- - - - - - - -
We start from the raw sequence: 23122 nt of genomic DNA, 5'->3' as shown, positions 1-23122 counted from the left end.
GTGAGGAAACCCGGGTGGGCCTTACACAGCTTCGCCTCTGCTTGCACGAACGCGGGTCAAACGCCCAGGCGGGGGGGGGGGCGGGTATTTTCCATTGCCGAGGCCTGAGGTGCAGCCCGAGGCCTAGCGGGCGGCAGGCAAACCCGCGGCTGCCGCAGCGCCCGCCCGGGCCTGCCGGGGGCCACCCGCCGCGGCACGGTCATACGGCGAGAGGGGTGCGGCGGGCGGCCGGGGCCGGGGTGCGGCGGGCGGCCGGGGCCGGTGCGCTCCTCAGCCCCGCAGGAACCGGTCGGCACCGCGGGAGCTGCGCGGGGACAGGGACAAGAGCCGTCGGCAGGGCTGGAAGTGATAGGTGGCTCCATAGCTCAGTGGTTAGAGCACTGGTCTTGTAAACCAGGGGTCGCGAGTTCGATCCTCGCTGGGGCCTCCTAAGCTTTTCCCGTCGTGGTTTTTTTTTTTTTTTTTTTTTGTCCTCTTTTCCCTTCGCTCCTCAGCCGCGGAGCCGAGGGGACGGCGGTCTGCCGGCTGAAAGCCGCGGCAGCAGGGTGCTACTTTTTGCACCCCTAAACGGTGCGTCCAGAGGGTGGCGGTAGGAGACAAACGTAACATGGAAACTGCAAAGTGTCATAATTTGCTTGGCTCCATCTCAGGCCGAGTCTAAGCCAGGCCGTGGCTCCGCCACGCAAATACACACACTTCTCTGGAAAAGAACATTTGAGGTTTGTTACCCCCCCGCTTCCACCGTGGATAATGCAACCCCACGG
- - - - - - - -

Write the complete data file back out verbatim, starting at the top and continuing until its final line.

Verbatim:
We start from the raw sequence: 23122 nt of genomic DNA, 5'->3' as shown, positions 1-23122 counted from the left end.
GTGAGGAAACCCGGGTGGGCCTTACACAGCTTCGCCTCTGCTTGCACGAACGCGGGTCAAACGCCCAGGCGGGGGGGGGGGCGGGTATTTTCCATTGCCGAGGCCTGAGGTGCAGCCCGAGGCCTAGCGGGCGGCAGGCAAACCCGCGGCTGCCGCAGCGCCCGCCCGGGCCTGCCGGGGGCCACCCGCCGCGGCACGGTCATACGGCGAGAGGGGTGCGGCGGGCGGCCGGGGCCGGGGTGCGGCGGGCGGCCGGGGCCGGTGCGCTCCTCAGCCCCGCAGGAACCGGTCGGCACCGCGGGAGCTGCGCGGGGACAGGGACAAGAGCCGTCGGCAGGGCTGGAAGTGATAGGTGGCTCCATAGCTCAGTGGTTAGAGCACTGGTCTTGTAAACCAGGGGTCGCGAGTTCGATCCTCGCTGGGGCCTCCTAAGCTTTTCCCGTCGTGGTTTTTTTTTTTTTTTTTTTTTGTCCTCTTTTCCCTTCGCTCCTCAGCCGCGGAGCCGAGGGGACGGCGGTCTGCCGGCTGAAAGCCGCGGCAGCAGGGTGCTACTTTTTGCACCCCTAAACGGTGCGTCCAGAGGGTGGCGGTAGGAGACAAACGTAACATGGAAACTGCAAAGTGTCATAATTTGCTTGGCTCCATCTCAGGCCGAGTCTAAGCCAGGCCGTGGCTCCGCCACGCAAATACACACACTTCTCTGGAAAAGAACATTTGAGGTTTGTTACCCCCCCGCTTCCACCGTGGATAATGCAACCCCACGG